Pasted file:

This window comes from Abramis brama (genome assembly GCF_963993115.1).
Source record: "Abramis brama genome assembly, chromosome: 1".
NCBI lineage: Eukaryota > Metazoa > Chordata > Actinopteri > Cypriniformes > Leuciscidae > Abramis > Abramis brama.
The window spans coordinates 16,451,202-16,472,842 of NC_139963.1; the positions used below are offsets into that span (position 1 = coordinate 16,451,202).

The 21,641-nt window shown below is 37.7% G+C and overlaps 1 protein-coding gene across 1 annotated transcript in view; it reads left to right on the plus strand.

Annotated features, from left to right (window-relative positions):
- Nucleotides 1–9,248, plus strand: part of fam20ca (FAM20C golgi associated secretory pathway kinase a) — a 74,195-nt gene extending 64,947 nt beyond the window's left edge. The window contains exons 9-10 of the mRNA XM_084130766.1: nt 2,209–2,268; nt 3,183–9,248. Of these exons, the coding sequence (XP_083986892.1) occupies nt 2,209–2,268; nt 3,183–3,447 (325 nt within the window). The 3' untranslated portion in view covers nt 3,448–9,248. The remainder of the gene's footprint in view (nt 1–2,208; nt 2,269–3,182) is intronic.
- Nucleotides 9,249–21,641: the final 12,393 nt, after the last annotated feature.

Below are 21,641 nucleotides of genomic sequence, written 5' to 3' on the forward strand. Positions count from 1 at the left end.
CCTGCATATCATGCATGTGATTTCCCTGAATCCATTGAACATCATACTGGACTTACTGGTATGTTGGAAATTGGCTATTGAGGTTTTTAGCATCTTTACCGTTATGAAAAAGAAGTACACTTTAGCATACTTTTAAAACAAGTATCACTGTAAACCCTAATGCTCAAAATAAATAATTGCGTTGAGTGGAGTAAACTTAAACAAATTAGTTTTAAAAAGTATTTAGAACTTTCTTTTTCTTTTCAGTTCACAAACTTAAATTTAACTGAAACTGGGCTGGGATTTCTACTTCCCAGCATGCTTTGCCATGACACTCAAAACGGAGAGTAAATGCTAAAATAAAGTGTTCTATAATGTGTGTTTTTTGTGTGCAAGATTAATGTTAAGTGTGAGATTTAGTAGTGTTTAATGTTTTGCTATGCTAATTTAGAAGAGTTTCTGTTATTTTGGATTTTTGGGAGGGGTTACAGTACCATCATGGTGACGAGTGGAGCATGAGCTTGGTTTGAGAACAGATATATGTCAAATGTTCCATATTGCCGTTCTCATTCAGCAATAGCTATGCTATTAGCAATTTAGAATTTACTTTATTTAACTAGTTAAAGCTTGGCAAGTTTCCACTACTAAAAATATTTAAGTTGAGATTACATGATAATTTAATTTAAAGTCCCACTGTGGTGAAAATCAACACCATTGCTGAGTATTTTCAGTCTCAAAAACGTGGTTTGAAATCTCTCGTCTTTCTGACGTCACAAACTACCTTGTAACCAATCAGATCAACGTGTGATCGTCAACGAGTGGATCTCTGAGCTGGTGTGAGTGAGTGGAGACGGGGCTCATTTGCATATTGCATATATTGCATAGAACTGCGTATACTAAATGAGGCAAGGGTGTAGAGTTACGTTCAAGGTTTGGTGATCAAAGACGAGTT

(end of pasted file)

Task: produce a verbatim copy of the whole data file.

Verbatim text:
This window comes from Abramis brama (genome assembly GCF_963993115.1).
Source record: "Abramis brama genome assembly, chromosome: 1".
NCBI lineage: Eukaryota > Metazoa > Chordata > Actinopteri > Cypriniformes > Leuciscidae > Abramis > Abramis brama.
The window spans coordinates 16,451,202-16,472,842 of NC_139963.1; the positions used below are offsets into that span (position 1 = coordinate 16,451,202).

The 21,641-nt window shown below is 37.7% G+C and overlaps 1 protein-coding gene across 1 annotated transcript in view; it reads left to right on the plus strand.

Annotated features, from left to right (window-relative positions):
- Nucleotides 1–9,248, plus strand: part of fam20ca (FAM20C golgi associated secretory pathway kinase a) — a 74,195-nt gene extending 64,947 nt beyond the window's left edge. The window contains exons 9-10 of the mRNA XM_084130766.1: nt 2,209–2,268; nt 3,183–9,248. Of these exons, the coding sequence (XP_083986892.1) occupies nt 2,209–2,268; nt 3,183–3,447 (325 nt within the window). The 3' untranslated portion in view covers nt 3,448–9,248. The remainder of the gene's footprint in view (nt 1–2,208; nt 2,269–3,182) is intronic.
- Nucleotides 9,249–21,641: the final 12,393 nt, after the last annotated feature.

Below are 21,641 nucleotides of genomic sequence, written 5' to 3' on the forward strand. Positions count from 1 at the left end.
CCTGCATATCATGCATGTGATTTCCCTGAATCCATTGAACATCATACTGGACTTACTGGTATGTTGGAAATTGGCTATTGAGGTTTTTAGCATCTTTACCGTTATGAAAAAGAAGTACACTTTAGCATACTTTTAAAACAAGTATCACTGTAAACCCTAATGCTCAAAATAAATAATTGCGTTGAGTGGAGTAAACTTAAACAAATTAGTTTTAAAAAGTATTTAGAACTTTCTTTTTCTTTTCAGTTCACAAACTTAAATTTAACTGAAACTGGGCTGGGATTTCTACTTCCCAGCATGCTTTGCCATGACACTCAAAACGGAGAGTAAATGCTAAAATAAAGTGTTCTATAATGTGTGTTTTTTGTGTGCAAGATTAATGTTAAGTGTGAGATTTAGTAGTGTTTAATGTTTTGCTATGCTAATTTAGAAGAGTTTCTGTTATTTTGGATTTTTGGGAGGGGTTACAGTACCATCATGGTGACGAGTGGAGCATGAGCTTGGTTTGAGAACAGATATATGTCAAATGTTCCATATTGCCGTTCTCATTCAGCAATAGCTATGCTATTAGCAATTTAGAATTTACTTTATTTAACTAGTTAAAGCTTGGCAAGTTTCCACTACTAAAAATATTTAAGTTGAGATTACATGATAATTTAATTTAAAGTCCCACTGTGGTGAAAATCAACACCATTGCTGAGTATTTTCAGTCTCAAAAACGTGGTTTGAAATCTCTCGTCTTTCTGACGTCACAAACTACCTTGTAACCAATCAGATCAACGTGTGATCGTCAACGAGTGGATCTCTGAGCTGGTGTGAGTGAGTGGAGACGGGGCTCATTTGCATATTGCATATATTGCATAGAACTGCGTATACTAAATGAGGCAAGGGTGTAGAGTTACGTTCAAGGTTTGGTGATCAAAGACGAGTT